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Time for health

Working together for health: the inaugural meeting of the Grüne Aue citizens’ co-operative in May 2022 in a packed community hall in Hermaringen.
Photo: Grüne Aue surgery/Leon Frerot

Phones off, slippers on. As soon as we enter the surgery, we notice that things are different here. All the rooms are bright and furnished with high-quality wooden materials. In the waiting room, a fireplace creates a cosy atmosphere. You’d think you were in a café rather than a doctor’s office. ‘It was important for us to create a welcoming atmosphere, because when we feel comfortable, other encounters take place,’ says Anne-Gritli Göbel-Wirth, a specialist in gynaecology and obstetrics who is training to become a general practitioner. Together with her husband, Sebastian Göbel, she has developed a new health concept called ‘Lebensgarten Grüne Aue’ (Grüne Aue Garden of Life), which is unique in Germany.

‘Please take a seat’: the waiting room of the Grüne Aue surgery in Hermaringen.
Photo: Grüne Aue surgery

Focus on relational medicine

‘Right from the start, it was important for us to see how we could support people locally in their respective developmental and life stages and take time for their treatment,’ adds Sebastian Göbel. The basis for this is a solidary and non-profit citizens’ co-operative, which allows more time for consultations, an extended range of therapies, health education and relationships – including between the people themselves. In addition to a health-promoting approach that contributes to a sustainable regional health culture, the aim is also to empower people to help shape it. ‘Health is a two-way street: one part is people receiving support when they need it, but another huge part is the sense of purpose that comes from having an impact on society, giving something and getting involved,’ explains Anne-Gritli Göbel-Wirth. ‘It’s also important for us as a medical-therapeutic team to give meaning to our work again. With a concept like this, we can also attract young colleagues to Hermaringen, as many doctors today are looking for a sense of purpose in their work,’ adds Sebastian Göbel.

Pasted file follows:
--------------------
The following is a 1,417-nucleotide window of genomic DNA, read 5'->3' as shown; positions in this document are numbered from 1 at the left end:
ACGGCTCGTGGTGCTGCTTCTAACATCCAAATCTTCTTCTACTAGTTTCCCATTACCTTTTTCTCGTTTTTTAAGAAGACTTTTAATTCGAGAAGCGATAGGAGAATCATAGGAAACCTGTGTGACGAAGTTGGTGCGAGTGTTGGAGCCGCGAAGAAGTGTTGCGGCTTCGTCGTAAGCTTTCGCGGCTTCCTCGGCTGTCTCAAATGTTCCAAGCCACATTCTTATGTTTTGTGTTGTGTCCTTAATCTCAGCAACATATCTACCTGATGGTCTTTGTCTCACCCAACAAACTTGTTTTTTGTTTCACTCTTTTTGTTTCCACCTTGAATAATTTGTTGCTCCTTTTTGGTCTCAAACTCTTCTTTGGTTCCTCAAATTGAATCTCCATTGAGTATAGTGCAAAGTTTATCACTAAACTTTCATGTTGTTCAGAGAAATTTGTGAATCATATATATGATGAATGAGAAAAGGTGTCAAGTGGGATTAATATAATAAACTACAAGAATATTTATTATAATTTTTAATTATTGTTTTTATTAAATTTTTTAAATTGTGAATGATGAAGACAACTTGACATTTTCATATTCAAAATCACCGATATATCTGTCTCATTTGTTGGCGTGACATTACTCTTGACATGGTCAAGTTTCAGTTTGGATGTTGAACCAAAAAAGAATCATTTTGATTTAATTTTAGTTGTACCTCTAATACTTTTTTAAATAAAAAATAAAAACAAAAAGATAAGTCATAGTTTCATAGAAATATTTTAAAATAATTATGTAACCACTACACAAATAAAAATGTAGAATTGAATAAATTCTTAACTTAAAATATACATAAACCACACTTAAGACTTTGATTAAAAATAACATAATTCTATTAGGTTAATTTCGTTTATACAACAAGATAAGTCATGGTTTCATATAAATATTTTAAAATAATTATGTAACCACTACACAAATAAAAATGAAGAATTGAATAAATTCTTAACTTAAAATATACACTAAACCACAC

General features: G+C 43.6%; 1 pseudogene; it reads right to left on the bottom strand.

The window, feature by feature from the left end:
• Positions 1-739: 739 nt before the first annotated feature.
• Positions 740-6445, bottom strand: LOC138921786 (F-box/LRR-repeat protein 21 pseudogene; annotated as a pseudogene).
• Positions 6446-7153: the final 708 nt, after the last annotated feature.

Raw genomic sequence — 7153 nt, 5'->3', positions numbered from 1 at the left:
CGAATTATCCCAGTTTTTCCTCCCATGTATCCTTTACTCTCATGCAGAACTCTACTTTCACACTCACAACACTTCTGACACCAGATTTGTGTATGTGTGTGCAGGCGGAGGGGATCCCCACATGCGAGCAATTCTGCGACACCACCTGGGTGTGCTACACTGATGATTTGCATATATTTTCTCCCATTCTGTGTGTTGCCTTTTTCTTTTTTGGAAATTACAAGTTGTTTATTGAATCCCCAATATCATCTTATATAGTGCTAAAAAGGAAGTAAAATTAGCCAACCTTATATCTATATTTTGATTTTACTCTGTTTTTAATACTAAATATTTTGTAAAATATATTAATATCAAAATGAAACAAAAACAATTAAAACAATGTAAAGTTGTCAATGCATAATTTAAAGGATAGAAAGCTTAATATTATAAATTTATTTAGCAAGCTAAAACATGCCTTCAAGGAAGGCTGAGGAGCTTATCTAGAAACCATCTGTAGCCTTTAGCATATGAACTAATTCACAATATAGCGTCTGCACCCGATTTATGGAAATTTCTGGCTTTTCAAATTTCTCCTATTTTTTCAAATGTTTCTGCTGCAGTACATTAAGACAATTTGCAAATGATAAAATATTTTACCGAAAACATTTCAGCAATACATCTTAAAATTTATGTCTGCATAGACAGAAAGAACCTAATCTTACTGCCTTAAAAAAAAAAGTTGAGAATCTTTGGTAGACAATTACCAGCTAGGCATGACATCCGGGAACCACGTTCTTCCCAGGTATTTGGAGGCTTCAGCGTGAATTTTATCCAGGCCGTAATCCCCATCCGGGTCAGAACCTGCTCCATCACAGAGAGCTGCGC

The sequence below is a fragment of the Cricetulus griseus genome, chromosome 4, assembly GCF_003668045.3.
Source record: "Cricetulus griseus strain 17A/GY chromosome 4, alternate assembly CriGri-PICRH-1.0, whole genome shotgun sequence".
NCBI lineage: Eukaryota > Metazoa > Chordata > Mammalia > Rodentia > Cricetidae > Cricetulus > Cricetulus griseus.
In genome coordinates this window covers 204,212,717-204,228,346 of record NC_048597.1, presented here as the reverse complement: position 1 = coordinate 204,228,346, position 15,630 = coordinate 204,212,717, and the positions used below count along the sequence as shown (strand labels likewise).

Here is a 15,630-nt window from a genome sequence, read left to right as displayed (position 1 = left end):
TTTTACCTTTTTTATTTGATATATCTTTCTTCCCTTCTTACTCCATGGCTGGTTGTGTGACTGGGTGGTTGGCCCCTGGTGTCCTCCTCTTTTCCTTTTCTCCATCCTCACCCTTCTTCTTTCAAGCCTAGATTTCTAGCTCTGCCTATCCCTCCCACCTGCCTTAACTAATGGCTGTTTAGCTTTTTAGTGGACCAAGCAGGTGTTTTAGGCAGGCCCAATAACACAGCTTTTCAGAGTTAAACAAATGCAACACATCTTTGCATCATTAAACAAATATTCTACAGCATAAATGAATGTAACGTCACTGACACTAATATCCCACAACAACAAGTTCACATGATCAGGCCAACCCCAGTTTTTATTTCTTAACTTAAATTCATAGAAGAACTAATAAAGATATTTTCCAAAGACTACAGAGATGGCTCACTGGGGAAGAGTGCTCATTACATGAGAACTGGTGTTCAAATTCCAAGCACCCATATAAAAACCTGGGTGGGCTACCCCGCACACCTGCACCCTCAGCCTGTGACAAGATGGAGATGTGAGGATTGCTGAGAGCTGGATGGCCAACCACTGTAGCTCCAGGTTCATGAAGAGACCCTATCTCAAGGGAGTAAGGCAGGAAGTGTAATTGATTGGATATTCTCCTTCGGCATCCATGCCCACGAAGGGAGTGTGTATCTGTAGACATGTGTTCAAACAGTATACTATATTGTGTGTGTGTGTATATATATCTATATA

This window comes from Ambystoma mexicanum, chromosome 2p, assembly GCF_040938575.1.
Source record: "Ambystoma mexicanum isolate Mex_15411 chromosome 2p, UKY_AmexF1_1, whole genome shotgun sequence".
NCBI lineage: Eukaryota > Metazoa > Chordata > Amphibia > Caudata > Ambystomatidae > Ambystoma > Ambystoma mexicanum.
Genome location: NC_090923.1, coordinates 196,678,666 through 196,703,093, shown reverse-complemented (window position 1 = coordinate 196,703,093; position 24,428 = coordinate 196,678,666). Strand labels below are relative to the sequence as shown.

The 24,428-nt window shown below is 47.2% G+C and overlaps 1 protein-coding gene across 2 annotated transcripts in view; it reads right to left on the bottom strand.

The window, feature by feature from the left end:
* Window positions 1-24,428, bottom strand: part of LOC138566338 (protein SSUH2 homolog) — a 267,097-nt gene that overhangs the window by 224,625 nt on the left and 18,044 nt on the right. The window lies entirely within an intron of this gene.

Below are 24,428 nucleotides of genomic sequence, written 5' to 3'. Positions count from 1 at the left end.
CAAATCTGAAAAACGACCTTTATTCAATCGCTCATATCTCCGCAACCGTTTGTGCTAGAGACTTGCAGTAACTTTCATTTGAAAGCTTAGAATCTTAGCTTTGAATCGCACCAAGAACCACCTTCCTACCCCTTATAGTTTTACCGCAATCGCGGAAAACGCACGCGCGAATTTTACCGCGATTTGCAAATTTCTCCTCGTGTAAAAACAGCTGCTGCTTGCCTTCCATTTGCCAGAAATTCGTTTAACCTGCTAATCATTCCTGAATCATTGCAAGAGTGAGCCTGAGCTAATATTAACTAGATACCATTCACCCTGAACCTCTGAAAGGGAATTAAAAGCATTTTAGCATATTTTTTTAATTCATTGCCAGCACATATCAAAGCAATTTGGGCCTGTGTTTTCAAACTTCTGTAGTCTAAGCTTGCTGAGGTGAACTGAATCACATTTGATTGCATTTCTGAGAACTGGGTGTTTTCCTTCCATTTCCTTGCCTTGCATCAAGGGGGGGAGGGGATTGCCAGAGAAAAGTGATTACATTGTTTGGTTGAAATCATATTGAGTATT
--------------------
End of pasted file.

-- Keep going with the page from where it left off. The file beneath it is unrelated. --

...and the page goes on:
Enabling diversity

The surgery team is not only breaking new ground in terms of solidarity, but also in terms of therapeutic standards. Therapeutic pluralism is a top priority. In addition to regular GP care, naturopathic and anthroposophic services are also available. ‘As part of our consultation, we point out the options, but naturally the decision on the form of therapy is ultimately up to the patient,’ says Sebastian Göbel. This comprehensive service is made possible by the monthly contributions of the members of the citizens’ co-operative. The idea is that each member pays a maximum of EUR 20, families EUR 35 and people on low incomes EUR 10. Support in the form of a sponsoring membership or donations is also possible.

Recognising skills shortages

This model could be an answer to the current skills shortages. According to a study by the Robert Bosch Stiftung, there will be a shortage of 11,000 general practitioners in Germany by 2035. This means that 40 per cent of all rural districts will be undersupplied or at risk of being undersupplied. ‘We need new approaches to healthcare because, on the one hand, illness is on the rise in our society, with loneliness becoming one of the biggest factors in poor health, and, on the other, there is a shortage of GPs, especially in rural areas. As a result, many of our young colleagues no longer want to work in this system,’ says Anne-Gritli Göbel-Wirth. ‘Here in the Heidenheim district, half of all GPs will have reached retirement age in five years’ time. Here alone, there will be 35,000 people without GP care if there are no young colleagues to replace them,’ adds Sebastian Göbel.